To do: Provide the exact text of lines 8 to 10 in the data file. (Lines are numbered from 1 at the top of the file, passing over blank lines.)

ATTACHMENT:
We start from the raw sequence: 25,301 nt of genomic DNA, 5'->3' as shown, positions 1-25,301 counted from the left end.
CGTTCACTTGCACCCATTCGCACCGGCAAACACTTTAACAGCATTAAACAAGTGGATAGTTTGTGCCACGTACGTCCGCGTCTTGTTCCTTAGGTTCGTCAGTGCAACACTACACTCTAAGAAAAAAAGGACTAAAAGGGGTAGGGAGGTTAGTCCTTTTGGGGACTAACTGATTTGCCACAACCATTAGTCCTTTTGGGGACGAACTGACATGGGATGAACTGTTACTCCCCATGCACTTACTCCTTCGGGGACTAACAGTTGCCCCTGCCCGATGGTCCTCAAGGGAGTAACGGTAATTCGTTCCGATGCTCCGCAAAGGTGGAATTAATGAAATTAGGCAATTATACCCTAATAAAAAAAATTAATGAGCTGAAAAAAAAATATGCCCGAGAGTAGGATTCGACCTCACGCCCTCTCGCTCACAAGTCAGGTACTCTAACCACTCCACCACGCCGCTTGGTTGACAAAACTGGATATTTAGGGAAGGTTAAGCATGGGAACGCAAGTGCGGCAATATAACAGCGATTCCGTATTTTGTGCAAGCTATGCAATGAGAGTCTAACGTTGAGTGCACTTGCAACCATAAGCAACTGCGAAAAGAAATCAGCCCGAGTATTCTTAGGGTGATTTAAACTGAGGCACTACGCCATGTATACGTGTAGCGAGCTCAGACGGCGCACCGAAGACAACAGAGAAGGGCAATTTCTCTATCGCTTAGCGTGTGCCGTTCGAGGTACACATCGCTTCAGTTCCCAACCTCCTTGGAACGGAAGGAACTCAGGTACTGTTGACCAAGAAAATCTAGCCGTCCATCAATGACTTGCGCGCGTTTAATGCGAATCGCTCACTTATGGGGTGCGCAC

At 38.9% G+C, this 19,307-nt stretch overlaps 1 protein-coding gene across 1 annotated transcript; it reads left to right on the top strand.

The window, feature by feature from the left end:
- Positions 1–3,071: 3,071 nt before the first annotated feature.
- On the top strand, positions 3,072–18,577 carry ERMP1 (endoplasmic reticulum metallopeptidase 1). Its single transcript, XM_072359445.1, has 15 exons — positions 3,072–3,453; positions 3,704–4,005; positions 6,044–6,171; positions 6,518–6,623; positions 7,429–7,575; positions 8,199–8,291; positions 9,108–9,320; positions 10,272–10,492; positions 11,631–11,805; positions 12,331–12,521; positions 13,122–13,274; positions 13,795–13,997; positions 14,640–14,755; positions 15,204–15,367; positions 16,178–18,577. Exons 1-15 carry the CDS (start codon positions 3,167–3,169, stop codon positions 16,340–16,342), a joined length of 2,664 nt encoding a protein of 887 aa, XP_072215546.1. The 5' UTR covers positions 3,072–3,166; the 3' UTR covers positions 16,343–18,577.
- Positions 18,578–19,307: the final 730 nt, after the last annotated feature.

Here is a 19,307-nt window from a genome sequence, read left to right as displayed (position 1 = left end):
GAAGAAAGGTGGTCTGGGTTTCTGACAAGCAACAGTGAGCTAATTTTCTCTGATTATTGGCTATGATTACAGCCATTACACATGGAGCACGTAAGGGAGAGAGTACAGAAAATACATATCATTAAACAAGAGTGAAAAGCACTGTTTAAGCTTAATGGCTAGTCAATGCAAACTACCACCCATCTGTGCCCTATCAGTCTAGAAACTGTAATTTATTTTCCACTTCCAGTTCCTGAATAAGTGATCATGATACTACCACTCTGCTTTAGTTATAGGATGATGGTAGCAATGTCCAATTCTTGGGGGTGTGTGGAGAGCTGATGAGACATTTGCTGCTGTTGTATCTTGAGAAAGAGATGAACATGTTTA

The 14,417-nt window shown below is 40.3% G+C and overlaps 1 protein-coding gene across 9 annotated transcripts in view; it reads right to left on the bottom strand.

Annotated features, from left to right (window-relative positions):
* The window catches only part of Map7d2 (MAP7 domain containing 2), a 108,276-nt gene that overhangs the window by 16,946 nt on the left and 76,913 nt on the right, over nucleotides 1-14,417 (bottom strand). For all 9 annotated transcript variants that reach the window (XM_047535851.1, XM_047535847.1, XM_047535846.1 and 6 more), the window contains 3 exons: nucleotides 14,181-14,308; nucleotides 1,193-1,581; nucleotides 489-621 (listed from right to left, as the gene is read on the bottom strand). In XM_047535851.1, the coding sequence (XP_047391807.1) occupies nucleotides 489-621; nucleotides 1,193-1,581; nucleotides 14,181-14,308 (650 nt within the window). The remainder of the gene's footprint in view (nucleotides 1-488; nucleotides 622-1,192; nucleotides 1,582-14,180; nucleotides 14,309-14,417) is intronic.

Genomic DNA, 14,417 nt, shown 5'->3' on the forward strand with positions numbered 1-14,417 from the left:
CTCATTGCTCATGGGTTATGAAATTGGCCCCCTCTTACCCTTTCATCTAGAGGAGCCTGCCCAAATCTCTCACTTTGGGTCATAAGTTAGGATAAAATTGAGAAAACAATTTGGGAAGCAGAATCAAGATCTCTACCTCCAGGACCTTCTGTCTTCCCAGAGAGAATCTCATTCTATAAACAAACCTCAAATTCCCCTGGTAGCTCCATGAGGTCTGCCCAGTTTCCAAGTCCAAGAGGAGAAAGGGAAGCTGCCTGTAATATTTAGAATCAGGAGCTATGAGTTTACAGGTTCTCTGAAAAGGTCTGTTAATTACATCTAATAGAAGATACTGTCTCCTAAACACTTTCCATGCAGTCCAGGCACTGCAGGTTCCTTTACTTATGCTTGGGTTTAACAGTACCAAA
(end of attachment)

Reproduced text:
Here is a 19,307-nt window from a genome sequence, read left to right as displayed (position 1 = left end):
GAAGAAAGGTGGTCTGGGTTTCTGACAAGCAACAGTGAGCTAATTTTCTCTGATTATTGGCTATGATTACAGCCATTACACATGGAGCACGTAAGGGAGAGAGTACAGAAAATACATATCATTAAACAAGAGTGAAAAGCACTGTTTAAGCTTAATGGCTAGTCAATGCAAACTACCACCCATCTGTGCCCTATCAGTCTAGAAACTGTAATTTATTTTCCACTTCCAGTTCCTGAATAAGTGATCATGATACTACCACTCTGCTTTAGTTATAGGATGATGGTAGCAATGTCCAATTCTTGGGGGTGTGTGGAGAGCTGATGAGACATTTGCTGCTGTTGTATCTTGAGAAAGAGATGAACATGTTTA

The 14,417-nt window shown below is 40.3% G+C and overlaps 1 protein-coding gene across 9 annotated transcripts in view; it reads right to left on the bottom strand.